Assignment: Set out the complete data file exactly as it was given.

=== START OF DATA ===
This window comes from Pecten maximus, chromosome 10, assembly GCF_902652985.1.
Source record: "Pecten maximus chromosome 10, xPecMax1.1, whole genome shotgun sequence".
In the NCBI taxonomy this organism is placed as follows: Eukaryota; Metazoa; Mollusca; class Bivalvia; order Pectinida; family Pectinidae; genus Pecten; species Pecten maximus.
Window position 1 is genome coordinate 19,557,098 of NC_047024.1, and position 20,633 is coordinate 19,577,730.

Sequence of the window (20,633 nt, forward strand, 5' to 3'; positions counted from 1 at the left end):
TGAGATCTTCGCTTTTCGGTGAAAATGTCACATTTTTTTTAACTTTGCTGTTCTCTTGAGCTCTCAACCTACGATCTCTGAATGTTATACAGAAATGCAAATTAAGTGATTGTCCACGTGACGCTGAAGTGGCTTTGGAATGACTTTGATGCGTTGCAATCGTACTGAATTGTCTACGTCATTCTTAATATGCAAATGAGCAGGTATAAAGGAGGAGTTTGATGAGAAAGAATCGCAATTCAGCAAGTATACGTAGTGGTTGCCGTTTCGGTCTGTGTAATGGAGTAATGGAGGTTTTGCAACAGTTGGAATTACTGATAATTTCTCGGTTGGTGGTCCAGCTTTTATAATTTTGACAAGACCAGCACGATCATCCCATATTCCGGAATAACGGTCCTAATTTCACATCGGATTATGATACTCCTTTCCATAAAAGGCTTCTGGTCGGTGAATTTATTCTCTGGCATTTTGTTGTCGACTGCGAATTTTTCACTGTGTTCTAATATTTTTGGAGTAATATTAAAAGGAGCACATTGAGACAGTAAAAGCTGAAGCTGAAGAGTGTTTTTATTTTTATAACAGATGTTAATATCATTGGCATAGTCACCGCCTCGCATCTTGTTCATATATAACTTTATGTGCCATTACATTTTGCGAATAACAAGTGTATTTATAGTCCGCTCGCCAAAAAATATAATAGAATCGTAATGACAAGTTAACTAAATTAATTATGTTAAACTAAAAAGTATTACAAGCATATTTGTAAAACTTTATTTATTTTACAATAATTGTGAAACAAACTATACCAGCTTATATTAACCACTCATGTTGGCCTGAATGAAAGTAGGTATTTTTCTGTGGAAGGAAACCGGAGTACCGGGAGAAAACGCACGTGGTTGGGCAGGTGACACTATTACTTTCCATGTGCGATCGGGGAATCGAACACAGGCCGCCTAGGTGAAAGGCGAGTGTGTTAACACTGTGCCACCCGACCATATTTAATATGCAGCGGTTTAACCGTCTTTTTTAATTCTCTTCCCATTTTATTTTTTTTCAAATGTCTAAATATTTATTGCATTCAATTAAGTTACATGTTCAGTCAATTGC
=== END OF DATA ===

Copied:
This window comes from Pecten maximus, chromosome 10, assembly GCF_902652985.1.
Source record: "Pecten maximus chromosome 10, xPecMax1.1, whole genome shotgun sequence".
In the NCBI taxonomy this organism is placed as follows: Eukaryota; Metazoa; Mollusca; class Bivalvia; order Pectinida; family Pectinidae; genus Pecten; species Pecten maximus.
Window position 1 is genome coordinate 19,557,098 of NC_047024.1, and position 20,633 is coordinate 19,577,730.

Sequence of the window (20,633 nt, forward strand, 5' to 3'; positions counted from 1 at the left end):
TGAGATCTTCGCTTTTCGGTGAAAATGTCACATTTTTTTTAACTTTGCTGTTCTCTTGAGCTCTCAACCTACGATCTCTGAATGTTATACAGAAATGCAAATTAAGTGATTGTCCACGTGACGCTGAAGTGGCTTTGGAATGACTTTGATGCGTTGCAATCGTACTGAATTGTCTACGTCATTCTTAATATGCAAATGAGCAGGTATAAAGGAGGAGTTTGATGAGAAAGAATCGCAATTCAGCAAGTATACGTAGTGGTTGCCGTTTCGGTCTGTGTAATGGAGTAATGGAGGTTTTGCAACAGTTGGAATTACTGATAATTTCTCGGTTGGTGGTCCAGCTTTTATAATTTTGACAAGACCAGCACGATCATCCCATATTCCGGAATAACGGTCCTAATTTCACATCGGATTATGATACTCCTTTCCATAAAAGGCTTCTGGTCGGTGAATTTATTCTCTGGCATTTTGTTGTCGACTGCGAATTTTTCACTGTGTTCTAATATTTTTGGAGTAATATTAAAAGGAGCACATTGAGACAGTAAAAGCTGAAGCTGAAGAGTGTTTTTATTTTTATAACAGATGTTAATATCATTGGCATAGTCACCGCCTCGCATCTTGTTCATATATAACTTTATGTGCCATTACATTTTGCGAATAACAAGTGTATTTATAGTCCGCTCGCCAAAAAATATAATAGAATCGTAATGACAAGTTAACTAAATTAATTATGTTAAACTAAAAAGTATTACAAGCATATTTGTAAAACTTTATTTATTTTACAATAATTGTGAAACAAACTATACCAGCTTATATTAACCACTCATGTTGGCCTGAATGAAAGTAGGTATTTTTCTGTGGAAGGAAACCGGAGTACCGGGAGAAAACGCACGTGGTTGGGCAGGTGACACTATTACTTTCCATGTGCGATCGGGGAATCGAACACAGGCCGCCTAGGTGAAAGGCGAGTGTGTTAACACTGTGCCACCCGACCATATTTAATATGCAGCGGTTTAACCGTCTTTTTTAATTCTCTTCCCATTTTATTTTTTTTCAAATGTCTAAATATTTATTGCATTCAATTAAGTTACATGTTCAGTCAATTGC